Mr. Jack : If ever an answer illustrated complacency about the real need to get something moving on the M6 to convert it from its current car park status, that was it. The Minister knows that thousands of hours are wasted by businesses and individuals stuck in congestion on the M6. We welcome the publication of the multi-modal study and we look forward to the opening of the Birmingham relief road, but will he tell us when there will be some concerted action to speed up the labyrinthine processes that must be gone through to determine what is self-evident—that the M6 capacity needs expanding now? When will that happen?

Mr. Spellar: In no way did I suggest that we were not aware of the considerable problems of congestion on the M6 and on a number of Britain's highways. That is precisely why we, like the right hon. Gentleman, welcome the opening shortly of the M6 toll road and why, fairly shortly, improvement work will be undertaken on the A500 south of Stoke. That is also why, as he drives up the M6, he will see the considerable number of message boards going up that will enable real-time running and management of the network.

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Those are real pluses. The point that he ought to address is why, during the Conservatives' considerable period in government, including two years during which he was Financial Secretary, no action was taken.

Mr. George Stevenson (Stoke-on-Trent, South): My right hon. Friend just mentioned the south of Stoke, which, of course, is consistent with the name of my constituency. Will he agree, however, that any consideration of measures to relieve congestion on the M6, particularly in relation to the MidMan study, would be conditional, in an important way, on the Strategic Rail Authority having the funds to ensure that any rail developments as a result of that study are undertaken? In relation to extending the M6 to four lanes, it is essential that road pricing is also considered because of its effect on traffic movements, as part of those important projects.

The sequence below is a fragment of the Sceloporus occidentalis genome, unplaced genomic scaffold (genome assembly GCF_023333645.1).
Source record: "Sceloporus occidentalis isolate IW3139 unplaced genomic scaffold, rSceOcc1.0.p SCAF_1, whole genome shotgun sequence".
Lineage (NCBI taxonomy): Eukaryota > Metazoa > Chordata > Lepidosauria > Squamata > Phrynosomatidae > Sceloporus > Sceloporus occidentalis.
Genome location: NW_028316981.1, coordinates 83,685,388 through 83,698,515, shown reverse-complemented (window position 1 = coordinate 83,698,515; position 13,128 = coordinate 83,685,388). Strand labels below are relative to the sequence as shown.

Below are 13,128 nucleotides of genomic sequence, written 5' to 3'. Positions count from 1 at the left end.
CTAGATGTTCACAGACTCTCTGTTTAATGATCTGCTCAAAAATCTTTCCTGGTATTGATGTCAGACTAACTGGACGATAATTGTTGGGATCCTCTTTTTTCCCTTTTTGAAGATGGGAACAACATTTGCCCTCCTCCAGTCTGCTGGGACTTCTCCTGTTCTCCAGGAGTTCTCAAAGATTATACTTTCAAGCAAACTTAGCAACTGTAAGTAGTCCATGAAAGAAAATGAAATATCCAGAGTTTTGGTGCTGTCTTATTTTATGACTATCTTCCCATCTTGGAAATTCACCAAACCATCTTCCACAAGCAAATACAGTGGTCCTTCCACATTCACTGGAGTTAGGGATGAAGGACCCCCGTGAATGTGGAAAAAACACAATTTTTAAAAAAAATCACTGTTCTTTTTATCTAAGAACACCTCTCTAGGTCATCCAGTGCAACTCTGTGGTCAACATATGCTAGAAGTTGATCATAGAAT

Mr. Spellar: Probably the biggest expenditure in the railway sector is taking place in precisely that corridor in relation to the west coast main line. A huge amount of work is being undertaken, and a lot of work is being done by the Strategic Rail Authority to compress the time scales for improving the service on that line and to bring about the refurbishment of the line and substantial improvements in times and reliability.

Mr. Christopher Chope (Christchurch): If the Government are really so concerned about congestion, why did they sign up to the extension of the working time directive to heavy goods vehicle drivers and to the ludicrous restrictions in that directive, which will result in lorry drivers having to work during the day rather than at night, with lorries being transferred from travelling overnight to using the motorways during the day? Why have the Government not produced a regulatory impact assessment on this ludicrous measure? When that assessment is conducted, will it include the impact on congestion on the M6?

Mr. Spellar: I am not sure whether the hon. Gentleman is speaking in favour of lorry drivers working excessive hours, given the impact that that can have on their safety and the safety of others. Beyond the rhetoric, if he looks at the details of both the working time directive, and of course the amending directive, what he must consider is the real impact on the road haulage industry, particularly with regard to times of availability or non-driving hours. He will find that that impact is much less than he claims, as a number of people in the industry are now saying. He must say whether he wants people working excessive hours driving heavy goods vehicles on our roads.